• Lowercase library in generic use.


  • Capitalize office only when part of the official name, lowercase when using shortened or unofficial forms: Office of Communications, but communications office.
  • Do not use office abbreviations in running text; use only in tabular format where space is limited.

Proper nouns

  • Proper nouns refer to the names of people or specific places and things. Capitalize in all cases.


  • Always spell out numbers when they mark the beginning of sentences. Exceptions to this rule are with calendar years.
  • Spell out numbers less than 10; use figures for 10 and above.


  • Always write in figures, unless the age marks the beginning of a sentence or headline.

Chapters of a Book

  • For chapters of a book, acts or scenes in a play, page numbers, tables, appendices, figures and illustrations, always use a figure and lowercase.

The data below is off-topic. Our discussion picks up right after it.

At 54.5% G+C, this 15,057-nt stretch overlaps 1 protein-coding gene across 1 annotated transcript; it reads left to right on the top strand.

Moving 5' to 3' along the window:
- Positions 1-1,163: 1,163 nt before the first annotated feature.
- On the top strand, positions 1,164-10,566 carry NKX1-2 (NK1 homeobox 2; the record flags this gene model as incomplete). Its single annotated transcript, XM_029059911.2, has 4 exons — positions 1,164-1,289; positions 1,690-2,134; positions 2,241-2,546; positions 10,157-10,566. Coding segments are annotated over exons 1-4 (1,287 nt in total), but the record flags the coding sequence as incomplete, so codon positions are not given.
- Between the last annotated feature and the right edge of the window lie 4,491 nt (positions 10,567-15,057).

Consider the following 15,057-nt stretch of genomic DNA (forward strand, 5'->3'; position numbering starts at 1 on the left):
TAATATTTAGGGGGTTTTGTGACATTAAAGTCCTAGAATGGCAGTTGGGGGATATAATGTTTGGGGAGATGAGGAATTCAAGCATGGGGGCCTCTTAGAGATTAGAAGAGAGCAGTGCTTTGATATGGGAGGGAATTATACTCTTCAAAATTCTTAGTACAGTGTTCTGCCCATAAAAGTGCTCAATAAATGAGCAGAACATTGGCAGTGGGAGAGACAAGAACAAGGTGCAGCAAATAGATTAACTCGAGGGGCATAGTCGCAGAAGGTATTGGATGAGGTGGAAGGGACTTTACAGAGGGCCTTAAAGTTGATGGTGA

Grade Point Average

  • Always express in figures and write up to at least one decimal place.
  • The abbreviation GPA must follow the figures if they are not described in the rest of the sentence.


  • Use figures in headlines, even for 1–9.


  • With physical quantities, follow the rules for numbers: Spell out numbers that are less than 10; write 10 and above as figures


  • Give currency amounts in figures, leaving no space between the sign and the figure in the case of dollars, and leaving a space in the case of Egyptian pounds: $20, LE 5.
  • Do not write as two dollars or 10 Egyptian pounds.
  • Do not put periods in LE.

Pages of a Book

  • Use figures for references to pages of a book, tables, illustrations and figures.


  • Should always be expressed in figures.
  • Spell out percent in running text, and use the % sign in statistical copy, tables and headlines.



  • Spell out "and."
  • Do not use the ampersand except when it is part of a proper name: P&G.

exclamation point (!)